Knife's edge

Updated: 2014-06-02 10:20

By He Na and Han Junhong (China Daily)

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Knife's edge

Lin Baojun is one of the most celebrated knife artists in China. Feng Yongbin /China Daily

Lin Baojun creates beautiful paintings of scenery, but he doesn't use a brush, instead conjuring up the bucolic images with a blade, an innovative technique that has become a special skill of the artists in Dunhua, Jilin province. He Na and Han Junhong report.

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Metal and rubber scrapers, several pieces of foam material, woodchips, two rolls of gauze, various brushes of different size ... whenever Lin Baojun opens his tool box people are baffled by what he does for a living.

Lin is used to the curiosity, and without a word, he will sit down and demonstrate how he uses the tools of his trade. In his hands, these everyday materials come alive, and in a few moments he has created a picture of a rural scene.

Lin is not a repairman or a craftsman, but a master of knife painting, a painting technique invented in Dunhua city, Jilin province, by his teacher Song Wanqing in the 1950s.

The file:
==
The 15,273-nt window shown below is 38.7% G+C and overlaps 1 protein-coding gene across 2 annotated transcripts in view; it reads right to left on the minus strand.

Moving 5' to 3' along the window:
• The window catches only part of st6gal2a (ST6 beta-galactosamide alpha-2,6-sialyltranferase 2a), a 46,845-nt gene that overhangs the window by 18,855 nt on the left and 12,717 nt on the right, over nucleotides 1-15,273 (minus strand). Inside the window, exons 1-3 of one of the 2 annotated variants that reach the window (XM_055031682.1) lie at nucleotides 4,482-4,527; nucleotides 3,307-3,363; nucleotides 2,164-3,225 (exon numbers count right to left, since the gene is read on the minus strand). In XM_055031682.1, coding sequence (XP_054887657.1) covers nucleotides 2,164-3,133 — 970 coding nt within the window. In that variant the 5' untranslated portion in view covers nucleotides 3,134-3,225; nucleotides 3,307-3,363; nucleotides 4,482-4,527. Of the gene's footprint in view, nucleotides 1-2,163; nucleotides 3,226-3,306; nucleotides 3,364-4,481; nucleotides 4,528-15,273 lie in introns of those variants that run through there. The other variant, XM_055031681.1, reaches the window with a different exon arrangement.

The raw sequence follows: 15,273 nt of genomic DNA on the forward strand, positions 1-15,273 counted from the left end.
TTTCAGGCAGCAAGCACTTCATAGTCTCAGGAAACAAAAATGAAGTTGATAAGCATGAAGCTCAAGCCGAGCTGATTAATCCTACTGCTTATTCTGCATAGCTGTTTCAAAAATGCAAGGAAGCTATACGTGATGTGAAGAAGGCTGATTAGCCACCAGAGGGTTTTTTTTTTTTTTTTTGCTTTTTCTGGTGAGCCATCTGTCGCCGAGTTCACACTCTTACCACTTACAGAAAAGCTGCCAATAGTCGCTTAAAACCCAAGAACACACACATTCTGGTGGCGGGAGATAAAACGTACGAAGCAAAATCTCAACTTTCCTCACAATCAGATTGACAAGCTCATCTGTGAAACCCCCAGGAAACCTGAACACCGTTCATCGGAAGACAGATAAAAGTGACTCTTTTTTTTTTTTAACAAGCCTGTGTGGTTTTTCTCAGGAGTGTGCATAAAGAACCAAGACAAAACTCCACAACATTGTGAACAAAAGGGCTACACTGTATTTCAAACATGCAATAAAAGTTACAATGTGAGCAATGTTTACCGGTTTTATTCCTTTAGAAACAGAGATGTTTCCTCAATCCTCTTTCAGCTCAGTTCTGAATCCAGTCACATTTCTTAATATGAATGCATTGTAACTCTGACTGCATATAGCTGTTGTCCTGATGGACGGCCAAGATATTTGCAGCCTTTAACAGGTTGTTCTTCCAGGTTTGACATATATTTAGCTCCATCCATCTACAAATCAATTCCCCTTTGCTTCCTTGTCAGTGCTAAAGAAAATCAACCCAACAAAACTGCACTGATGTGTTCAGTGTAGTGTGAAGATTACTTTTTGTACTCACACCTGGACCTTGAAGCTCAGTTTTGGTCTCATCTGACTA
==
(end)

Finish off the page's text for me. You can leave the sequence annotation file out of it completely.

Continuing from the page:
"My teacher was an oil painting master. And one day he was working on a painting and by accident, a drop of oil paint fell from his palette and stained the picture. He was desperate to fix the picture and used a scraper to remove the oil paint. To his surprise, instead of the scratching ruining the whole painting, it had a totally unexpected, marvelous effect," Lin, 53, says.

"The accident inspired him, and after countless attempts, he began to use his new tool to scratch off the color. Scenery such as rivers and clouds came alive and full of feeling. His knife paintings won high praise from art circles."

As a top student of Song, Lin has become one of the most celebrated knife artists in China. As deputy director of the China Knife Association, Lin's giant paintings have been selected to hang in the provincial conference hall and in several other big halls used by provincial leaders to welcome distinguished guests.

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